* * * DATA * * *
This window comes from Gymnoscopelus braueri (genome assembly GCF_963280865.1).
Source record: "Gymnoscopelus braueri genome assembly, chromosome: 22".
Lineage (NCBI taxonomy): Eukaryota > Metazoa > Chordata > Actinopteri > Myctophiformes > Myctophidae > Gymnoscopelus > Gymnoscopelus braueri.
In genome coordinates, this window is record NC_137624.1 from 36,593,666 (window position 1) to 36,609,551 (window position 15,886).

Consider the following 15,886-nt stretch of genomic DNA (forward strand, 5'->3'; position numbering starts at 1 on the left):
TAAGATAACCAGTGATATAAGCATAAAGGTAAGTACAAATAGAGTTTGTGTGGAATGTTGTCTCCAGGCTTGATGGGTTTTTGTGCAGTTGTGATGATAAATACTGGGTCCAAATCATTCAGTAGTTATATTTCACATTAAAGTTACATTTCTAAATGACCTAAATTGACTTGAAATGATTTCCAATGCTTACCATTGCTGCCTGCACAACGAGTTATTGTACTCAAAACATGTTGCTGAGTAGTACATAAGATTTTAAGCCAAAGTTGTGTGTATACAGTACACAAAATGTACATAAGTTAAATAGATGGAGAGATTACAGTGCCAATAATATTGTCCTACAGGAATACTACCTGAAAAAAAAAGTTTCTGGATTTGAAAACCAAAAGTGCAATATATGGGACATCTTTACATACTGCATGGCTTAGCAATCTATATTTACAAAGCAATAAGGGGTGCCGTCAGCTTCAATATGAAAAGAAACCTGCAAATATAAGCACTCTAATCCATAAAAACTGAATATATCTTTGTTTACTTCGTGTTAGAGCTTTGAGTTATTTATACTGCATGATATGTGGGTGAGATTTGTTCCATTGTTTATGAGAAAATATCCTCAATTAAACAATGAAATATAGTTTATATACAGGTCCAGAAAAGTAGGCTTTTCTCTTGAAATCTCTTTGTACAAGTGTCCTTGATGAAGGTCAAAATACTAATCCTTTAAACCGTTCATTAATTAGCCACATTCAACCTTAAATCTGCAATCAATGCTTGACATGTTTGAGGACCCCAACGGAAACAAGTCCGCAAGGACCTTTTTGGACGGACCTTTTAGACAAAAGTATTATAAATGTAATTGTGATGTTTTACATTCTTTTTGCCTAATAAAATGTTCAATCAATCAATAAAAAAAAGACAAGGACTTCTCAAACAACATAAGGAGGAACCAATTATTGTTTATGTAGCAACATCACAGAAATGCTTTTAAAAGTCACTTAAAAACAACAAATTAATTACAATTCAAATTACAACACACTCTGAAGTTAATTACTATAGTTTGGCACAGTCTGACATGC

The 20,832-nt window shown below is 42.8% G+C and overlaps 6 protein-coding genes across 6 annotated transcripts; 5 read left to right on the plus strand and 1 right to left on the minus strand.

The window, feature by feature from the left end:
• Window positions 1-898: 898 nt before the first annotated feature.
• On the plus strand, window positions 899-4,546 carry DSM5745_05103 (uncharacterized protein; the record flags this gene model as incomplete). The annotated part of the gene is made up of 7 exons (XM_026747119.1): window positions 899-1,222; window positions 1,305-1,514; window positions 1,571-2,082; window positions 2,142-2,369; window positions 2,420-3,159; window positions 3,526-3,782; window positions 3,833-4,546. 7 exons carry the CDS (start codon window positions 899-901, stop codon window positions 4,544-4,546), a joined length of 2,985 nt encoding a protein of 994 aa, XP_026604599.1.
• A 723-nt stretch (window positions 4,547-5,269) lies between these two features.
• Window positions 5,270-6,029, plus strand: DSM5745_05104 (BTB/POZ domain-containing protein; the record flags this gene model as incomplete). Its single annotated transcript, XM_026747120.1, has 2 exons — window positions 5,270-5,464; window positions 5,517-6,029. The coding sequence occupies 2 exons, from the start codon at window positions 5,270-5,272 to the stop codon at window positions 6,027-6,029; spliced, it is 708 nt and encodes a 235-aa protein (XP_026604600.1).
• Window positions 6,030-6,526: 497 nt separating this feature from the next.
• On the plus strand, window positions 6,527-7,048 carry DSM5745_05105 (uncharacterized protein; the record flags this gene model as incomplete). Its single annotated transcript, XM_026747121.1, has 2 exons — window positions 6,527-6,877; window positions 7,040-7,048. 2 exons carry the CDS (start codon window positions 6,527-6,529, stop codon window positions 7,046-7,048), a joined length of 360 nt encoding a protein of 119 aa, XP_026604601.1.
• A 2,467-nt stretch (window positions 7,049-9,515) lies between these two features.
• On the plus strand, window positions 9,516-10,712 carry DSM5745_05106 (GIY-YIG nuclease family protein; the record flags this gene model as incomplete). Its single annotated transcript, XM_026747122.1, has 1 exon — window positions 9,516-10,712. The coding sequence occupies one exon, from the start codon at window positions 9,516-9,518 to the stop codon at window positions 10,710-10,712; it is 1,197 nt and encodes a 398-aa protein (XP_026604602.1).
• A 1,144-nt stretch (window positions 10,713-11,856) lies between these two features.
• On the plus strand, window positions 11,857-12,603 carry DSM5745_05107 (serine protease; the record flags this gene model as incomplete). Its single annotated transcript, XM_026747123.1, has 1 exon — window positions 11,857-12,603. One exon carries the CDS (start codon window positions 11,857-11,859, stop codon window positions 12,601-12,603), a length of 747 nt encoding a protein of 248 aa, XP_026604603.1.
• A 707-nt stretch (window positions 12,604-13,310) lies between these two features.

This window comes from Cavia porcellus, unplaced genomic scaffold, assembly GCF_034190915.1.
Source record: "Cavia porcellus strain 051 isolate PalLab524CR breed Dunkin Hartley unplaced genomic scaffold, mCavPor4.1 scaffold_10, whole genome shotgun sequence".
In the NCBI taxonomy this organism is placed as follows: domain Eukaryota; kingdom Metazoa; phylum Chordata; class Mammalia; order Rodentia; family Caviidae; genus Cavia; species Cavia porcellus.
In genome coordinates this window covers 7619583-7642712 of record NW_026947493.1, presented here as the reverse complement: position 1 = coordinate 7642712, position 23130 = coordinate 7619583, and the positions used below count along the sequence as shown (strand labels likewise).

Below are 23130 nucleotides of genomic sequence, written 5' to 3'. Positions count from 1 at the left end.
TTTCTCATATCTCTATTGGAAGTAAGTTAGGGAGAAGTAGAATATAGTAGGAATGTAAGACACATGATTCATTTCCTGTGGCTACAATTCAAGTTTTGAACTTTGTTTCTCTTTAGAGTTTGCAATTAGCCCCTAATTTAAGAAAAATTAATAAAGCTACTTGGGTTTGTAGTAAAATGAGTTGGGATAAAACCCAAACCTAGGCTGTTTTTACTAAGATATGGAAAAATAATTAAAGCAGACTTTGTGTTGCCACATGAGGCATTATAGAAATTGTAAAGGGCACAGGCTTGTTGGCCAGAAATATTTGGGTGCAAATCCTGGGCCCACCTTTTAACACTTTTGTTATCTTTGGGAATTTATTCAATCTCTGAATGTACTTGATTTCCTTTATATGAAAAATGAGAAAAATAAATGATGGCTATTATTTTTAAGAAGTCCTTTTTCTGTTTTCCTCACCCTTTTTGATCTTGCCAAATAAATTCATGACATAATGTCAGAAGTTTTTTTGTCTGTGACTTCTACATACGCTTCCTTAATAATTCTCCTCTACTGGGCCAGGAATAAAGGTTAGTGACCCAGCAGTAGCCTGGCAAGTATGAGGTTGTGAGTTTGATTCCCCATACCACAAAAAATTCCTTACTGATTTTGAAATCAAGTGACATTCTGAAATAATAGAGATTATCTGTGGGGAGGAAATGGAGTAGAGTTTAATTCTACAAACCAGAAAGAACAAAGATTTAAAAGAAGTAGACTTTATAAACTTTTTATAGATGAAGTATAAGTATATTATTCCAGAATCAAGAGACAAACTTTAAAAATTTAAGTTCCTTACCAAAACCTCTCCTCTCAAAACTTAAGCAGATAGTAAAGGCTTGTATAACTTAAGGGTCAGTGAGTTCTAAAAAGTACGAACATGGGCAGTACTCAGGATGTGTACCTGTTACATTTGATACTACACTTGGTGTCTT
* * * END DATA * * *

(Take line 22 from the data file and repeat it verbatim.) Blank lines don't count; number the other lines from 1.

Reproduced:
In the NCBI taxonomy this organism is placed as follows: domain Eukaryota; kingdom Metazoa; phylum Chordata; class Mammalia; order Rodentia; family Caviidae; genus Cavia; species Cavia porcellus.